Leading environment and development groups urge Prime Minister to move fast on his climate promises, starting with the G7 summit

Monday 8 June 2015
Paul McNamee Paul McNameeHead of politics020 7630 4527pmcnamee@green-alliance.org.uk

A group of leading environment and development NGOs have urged David Cameron to act fast on his climate pledges, making early decisions to support energy efficiency, renewables and low carbon vehicles, and to ensure the UK plays a full role in global climate negotiations this December. 

The Prime Minister should use the opportunity at the G7 conference this week to support a global goal to reduce overall carbon emissions to zero by the middle of this century, reflecting the commitment made in the UK’s Climate Change Act, and make the case for protecting the world’s poorest from serious climate change impacts.

David Cameron signed a cross party agreement in February, committing to seek a strong global climate deal and accelerate the UK’s transition to a low carbon economy.

The NGOs today publish an action plan for the new government, which sets out a timeline of key decisions needed. Apart from action at the G7, these include:

•    Clarity on energy transition:  set a date to end unabated coal power generation in the early 2020s, to increase investment in new clean power generation.
•    Leadership on energy efficiency: set the goal to make two million of the UK’s low income homes energy efficient, addressing concerns that the Conservative manifesto lowered previous coalition government commitments to helping householders save energy.

Loretta Minghella, chief executive, Christian Aid, said:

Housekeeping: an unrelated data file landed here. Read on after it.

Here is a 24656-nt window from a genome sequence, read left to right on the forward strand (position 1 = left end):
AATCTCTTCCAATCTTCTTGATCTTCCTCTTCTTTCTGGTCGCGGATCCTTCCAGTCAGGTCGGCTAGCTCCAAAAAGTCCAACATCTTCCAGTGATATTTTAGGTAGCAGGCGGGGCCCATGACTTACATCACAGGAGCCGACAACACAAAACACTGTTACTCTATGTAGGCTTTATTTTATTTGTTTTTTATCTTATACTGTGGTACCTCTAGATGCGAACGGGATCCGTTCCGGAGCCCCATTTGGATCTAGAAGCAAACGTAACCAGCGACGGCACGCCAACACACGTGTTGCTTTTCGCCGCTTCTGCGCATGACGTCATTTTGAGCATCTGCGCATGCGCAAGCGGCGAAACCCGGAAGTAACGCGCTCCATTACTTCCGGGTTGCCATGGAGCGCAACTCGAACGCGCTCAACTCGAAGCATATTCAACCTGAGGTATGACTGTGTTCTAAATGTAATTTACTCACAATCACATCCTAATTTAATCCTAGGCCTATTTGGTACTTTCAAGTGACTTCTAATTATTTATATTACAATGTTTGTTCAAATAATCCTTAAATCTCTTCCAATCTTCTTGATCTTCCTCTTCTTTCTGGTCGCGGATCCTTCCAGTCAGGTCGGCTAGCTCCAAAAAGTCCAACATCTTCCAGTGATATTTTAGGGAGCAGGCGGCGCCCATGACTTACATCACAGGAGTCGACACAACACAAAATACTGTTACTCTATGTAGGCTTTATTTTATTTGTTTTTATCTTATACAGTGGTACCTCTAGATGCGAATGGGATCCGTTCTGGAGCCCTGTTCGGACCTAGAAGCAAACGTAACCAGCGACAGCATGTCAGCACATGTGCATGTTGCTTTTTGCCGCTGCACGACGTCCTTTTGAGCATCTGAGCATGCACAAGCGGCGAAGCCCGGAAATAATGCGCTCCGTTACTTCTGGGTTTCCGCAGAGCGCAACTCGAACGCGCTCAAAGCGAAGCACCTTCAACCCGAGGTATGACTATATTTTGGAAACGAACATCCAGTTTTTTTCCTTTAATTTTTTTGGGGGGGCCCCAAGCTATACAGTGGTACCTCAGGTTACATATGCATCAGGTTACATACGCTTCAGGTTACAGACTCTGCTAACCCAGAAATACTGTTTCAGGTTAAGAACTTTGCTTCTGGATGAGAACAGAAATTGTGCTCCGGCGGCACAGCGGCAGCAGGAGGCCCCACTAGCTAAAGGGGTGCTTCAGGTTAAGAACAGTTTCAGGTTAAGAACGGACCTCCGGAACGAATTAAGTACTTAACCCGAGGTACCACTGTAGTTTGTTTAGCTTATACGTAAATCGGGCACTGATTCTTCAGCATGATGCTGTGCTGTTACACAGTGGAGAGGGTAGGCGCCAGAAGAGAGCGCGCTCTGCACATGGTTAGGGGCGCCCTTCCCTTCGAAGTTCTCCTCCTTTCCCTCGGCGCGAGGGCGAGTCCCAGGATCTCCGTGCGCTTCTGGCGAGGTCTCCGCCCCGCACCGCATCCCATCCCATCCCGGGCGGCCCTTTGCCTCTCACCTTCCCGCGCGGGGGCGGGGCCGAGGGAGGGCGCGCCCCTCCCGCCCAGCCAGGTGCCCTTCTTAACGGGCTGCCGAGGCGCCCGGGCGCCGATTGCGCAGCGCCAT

“Climate change is already hitting the poorest first and hardest. Fine words have been spoken, and world leaders must now take the strong action that is urgently needed to protect the lives and livelihoods of people around the world. This is a moral imperative. David Cameron’s international leadership on ending extreme poverty has been impressive. To secure that progress for the world’s poorest will require his equal commitment to action on the climate challenge too.”

David Nussbaum, chief executive, WWF, said:
 “The Prime Minister has shown vision by committing his government to lead on climate change in Paris, but domestic reality must match the international rhetoric. That means a real push on energy efficiency to ensure warmer homes, and a stable framework for investment in renewables to support forward looking business leaders.
“This month thousands will converge on Westminster to make sure that MPs hold the Prime Minister to his promises.  They know that failure to act now will threaten things they love and weaken our ability to compete in a world that is rapidly embracing low carbon technologies, energy and infrastructure.”

Mike Clarke, chief executive, RSPB, said:
“Nature is awe inspiring. It underpins our economy and our well-being – it is not just a ‘nice to have’. If we limit global warming to two degrees, it will dramatically reduce the number of species currently at risk of extinction because of climate change.”

Responding to the plan, Steve Waygood, chief responsible investment officer, Aviva Investors, said:
 “This week’s G7 can help create space for an ambitious global agreement in Paris later this year. Continuing leadership from the Prime Minister this week will be essential to securing political agreement to limiting climate change to two degrees.”



Alastair Harper, Head of politics

A UK climate plan 2015: delivering the Prime Minister's climate pledge is a collaboration between CAFOD, Christian Aid, Green Alliance, Greenpeace, RSPB and WWF